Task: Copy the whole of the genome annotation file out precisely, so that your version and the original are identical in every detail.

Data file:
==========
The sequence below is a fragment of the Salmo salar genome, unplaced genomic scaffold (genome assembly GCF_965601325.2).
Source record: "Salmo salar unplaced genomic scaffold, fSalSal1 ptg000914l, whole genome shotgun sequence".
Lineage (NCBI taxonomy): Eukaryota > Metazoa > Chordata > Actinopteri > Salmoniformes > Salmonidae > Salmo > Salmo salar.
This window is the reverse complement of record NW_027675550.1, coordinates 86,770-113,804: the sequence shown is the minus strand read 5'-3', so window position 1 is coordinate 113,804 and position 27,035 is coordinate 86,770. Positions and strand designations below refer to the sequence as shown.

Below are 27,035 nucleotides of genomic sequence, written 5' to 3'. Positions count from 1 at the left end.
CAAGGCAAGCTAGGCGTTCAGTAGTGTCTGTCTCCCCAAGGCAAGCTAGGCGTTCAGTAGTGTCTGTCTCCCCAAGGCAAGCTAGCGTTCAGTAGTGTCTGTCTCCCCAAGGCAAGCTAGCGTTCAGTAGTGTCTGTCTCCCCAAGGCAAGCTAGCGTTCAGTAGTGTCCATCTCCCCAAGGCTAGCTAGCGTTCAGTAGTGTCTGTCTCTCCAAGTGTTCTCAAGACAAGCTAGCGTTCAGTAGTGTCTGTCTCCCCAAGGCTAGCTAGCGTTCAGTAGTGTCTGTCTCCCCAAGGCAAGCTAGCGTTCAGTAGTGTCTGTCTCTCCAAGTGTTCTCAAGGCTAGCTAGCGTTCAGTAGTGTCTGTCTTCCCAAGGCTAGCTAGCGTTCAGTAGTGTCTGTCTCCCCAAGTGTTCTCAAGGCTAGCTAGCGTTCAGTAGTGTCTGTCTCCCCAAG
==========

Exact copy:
The sequence below is a fragment of the Salmo salar genome, unplaced genomic scaffold (genome assembly GCF_965601325.2).
Source record: "Salmo salar unplaced genomic scaffold, fSalSal1 ptg000914l, whole genome shotgun sequence".
Lineage (NCBI taxonomy): Eukaryota > Metazoa > Chordata > Actinopteri > Salmoniformes > Salmonidae > Salmo > Salmo salar.
This window is the reverse complement of record NW_027675550.1, coordinates 86,770-113,804: the sequence shown is the minus strand read 5'-3', so window position 1 is coordinate 113,804 and position 27,035 is coordinate 86,770. Positions and strand designations below refer to the sequence as shown.

Below are 27,035 nucleotides of genomic sequence, written 5' to 3'. Positions count from 1 at the left end.
CAAGGCAAGCTAGGCGTTCAGTAGTGTCTGTCTCCCCAAGGCAAGCTAGGCGTTCAGTAGTGTCTGTCTCCCCAAGGCAAGCTAGCGTTCAGTAGTGTCTGTCTCCCCAAGGCAAGCTAGCGTTCAGTAGTGTCTGTCTCCCCAAGGCAAGCTAGCGTTCAGTAGTGTCCATCTCCCCAAGGCTAGCTAGCGTTCAGTAGTGTCTGTCTCTCCAAGTGTTCTCAAGACAAGCTAGCGTTCAGTAGTGTCTGTCTCCCCAAGGCTAGCTAGCGTTCAGTAGTGTCTGTCTCCCCAAGGCAAGCTAGCGTTCAGTAGTGTCTGTCTCTCCAAGTGTTCTCAAGGCTAGCTAGCGTTCAGTAGTGTCTGTCTTCCCAAGGCTAGCTAGCGTTCAGTAGTGTCTGTCTCCCCAAGTGTTCTCAAGGCTAGCTAGCGTTCAGTAGTGTCTGTCTCCCCAAG